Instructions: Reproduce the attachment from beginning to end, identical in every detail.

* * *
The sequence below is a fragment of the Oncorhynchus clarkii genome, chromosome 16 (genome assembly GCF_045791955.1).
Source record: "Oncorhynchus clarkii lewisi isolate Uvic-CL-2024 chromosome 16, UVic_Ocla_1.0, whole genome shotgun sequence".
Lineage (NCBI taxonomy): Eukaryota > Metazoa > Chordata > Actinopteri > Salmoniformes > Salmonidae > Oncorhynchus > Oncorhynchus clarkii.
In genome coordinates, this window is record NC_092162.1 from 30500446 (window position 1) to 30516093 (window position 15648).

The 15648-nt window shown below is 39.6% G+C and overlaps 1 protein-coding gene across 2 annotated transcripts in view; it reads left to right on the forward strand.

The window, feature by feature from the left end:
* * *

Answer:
The sequence below is a fragment of the Oncorhynchus clarkii genome, chromosome 16 (genome assembly GCF_045791955.1).
Source record: "Oncorhynchus clarkii lewisi isolate Uvic-CL-2024 chromosome 16, UVic_Ocla_1.0, whole genome shotgun sequence".
Lineage (NCBI taxonomy): Eukaryota > Metazoa > Chordata > Actinopteri > Salmoniformes > Salmonidae > Oncorhynchus > Oncorhynchus clarkii.
In genome coordinates, this window is record NC_092162.1 from 30500446 (window position 1) to 30516093 (window position 15648).

The 15648-nt window shown below is 39.6% G+C and overlaps 1 protein-coding gene across 2 annotated transcripts in view; it reads left to right on the forward strand.

The window, feature by feature from the left end: